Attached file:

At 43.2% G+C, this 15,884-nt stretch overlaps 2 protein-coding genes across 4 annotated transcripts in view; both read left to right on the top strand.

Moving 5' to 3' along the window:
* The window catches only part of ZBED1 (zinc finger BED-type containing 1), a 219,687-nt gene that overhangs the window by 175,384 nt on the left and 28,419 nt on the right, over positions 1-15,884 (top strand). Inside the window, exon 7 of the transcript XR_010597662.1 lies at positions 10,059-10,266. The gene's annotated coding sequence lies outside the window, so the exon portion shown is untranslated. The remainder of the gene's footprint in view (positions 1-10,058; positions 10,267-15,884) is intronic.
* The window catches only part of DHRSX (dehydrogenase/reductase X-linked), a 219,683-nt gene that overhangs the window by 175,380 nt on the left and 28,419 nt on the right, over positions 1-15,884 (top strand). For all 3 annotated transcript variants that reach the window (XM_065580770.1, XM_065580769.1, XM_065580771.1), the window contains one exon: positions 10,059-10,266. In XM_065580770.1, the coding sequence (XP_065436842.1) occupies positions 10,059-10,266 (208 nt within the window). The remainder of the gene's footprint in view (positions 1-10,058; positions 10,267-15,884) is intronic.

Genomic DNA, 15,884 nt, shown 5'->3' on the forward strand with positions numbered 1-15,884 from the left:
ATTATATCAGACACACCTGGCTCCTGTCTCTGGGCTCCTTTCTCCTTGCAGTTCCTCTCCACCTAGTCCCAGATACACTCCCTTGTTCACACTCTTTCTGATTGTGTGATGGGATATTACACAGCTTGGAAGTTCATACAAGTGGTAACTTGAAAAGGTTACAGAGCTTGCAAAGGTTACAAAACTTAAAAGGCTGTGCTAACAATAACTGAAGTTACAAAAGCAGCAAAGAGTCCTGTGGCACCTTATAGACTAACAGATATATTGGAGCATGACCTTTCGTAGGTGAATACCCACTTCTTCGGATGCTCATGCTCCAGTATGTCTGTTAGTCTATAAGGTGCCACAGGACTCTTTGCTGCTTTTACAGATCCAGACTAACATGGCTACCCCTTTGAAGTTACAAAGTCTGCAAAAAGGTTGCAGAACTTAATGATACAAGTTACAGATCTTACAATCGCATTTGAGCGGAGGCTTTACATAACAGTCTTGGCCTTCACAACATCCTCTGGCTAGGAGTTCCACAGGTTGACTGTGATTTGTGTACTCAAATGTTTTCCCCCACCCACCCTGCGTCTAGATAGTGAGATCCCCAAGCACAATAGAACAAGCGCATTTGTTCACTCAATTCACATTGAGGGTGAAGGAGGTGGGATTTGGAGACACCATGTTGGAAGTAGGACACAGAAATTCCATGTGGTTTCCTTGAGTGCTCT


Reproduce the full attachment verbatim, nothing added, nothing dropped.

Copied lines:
At 43.2% G+C, this 15,884-nt stretch overlaps 2 protein-coding genes across 4 annotated transcripts in view; both read left to right on the top strand.

Moving 5' to 3' along the window:
* The window catches only part of ZBED1 (zinc finger BED-type containing 1), a 219,687-nt gene that overhangs the window by 175,384 nt on the left and 28,419 nt on the right, over positions 1-15,884 (top strand). Inside the window, exon 7 of the transcript XR_010597662.1 lies at positions 10,059-10,266. The gene's annotated coding sequence lies outside the window, so the exon portion shown is untranslated. The remainder of the gene's footprint in view (positions 1-10,058; positions 10,267-15,884) is intronic.
* The window catches only part of DHRSX (dehydrogenase/reductase X-linked), a 219,683-nt gene that overhangs the window by 175,380 nt on the left and 28,419 nt on the right, over positions 1-15,884 (top strand). For all 3 annotated transcript variants that reach the window (XM_065580770.1, XM_065580769.1, XM_065580771.1), the window contains one exon: positions 10,059-10,266. In XM_065580770.1, the coding sequence (XP_065436842.1) occupies positions 10,059-10,266 (208 nt within the window). The remainder of the gene's footprint in view (positions 1-10,058; positions 10,267-15,884) is intronic.

Genomic DNA, 15,884 nt, shown 5'->3' on the forward strand with positions numbered 1-15,884 from the left:
ATTATATCAGACACACCTGGCTCCTGTCTCTGGGCTCCTTTCTCCTTGCAGTTCCTCTCCACCTAGTCCCAGATACACTCCCTTGTTCACACTCTTTCTGATTGTGTGATGGGATATTACACAGCTTGGAAGTTCATACAAGTGGTAACTTGAAAAGGTTACAGAGCTTGCAAAGGTTACAAAACTTAAAAGGCTGTGCTAACAATAACTGAAGTTACAAAAGCAGCAAAGAGTCCTGTGGCACCTTATAGACTAACAGATATATTGGAGCATGACCTTTCGTAGGTGAATACCCACTTCTTCGGATGCTCATGCTCCAGTATGTCTGTTAGTCTATAAGGTGCCACAGGACTCTTTGCTGCTTTTACAGATCCAGACTAACATGGCTACCCCTTTGAAGTTACAAAGTCTGCAAAAAGGTTGCAGAACTTAATGATACAAGTTACAGATCTTACAATCGCATTTGAGCGGAGGCTTTACATAACAGTCTTGGCCTTCACAACATCCTCTGGCTAGGAGTTCCACAGGTTGACTGTGATTTGTGTACTCAAATGTTTTCCCCCACCCACCCTGCGTCTAGATAGTGAGATCCCCAAGCACAATAGAACAAGCGCATTTGTTCACTCAATTCACATTGAGGGTGAAGGAGGTGGGATTTGGAGACACCATGTTGGAAGTAGGACACAGAAATTCCATGTGGTTTCCTTGAGTGCTCT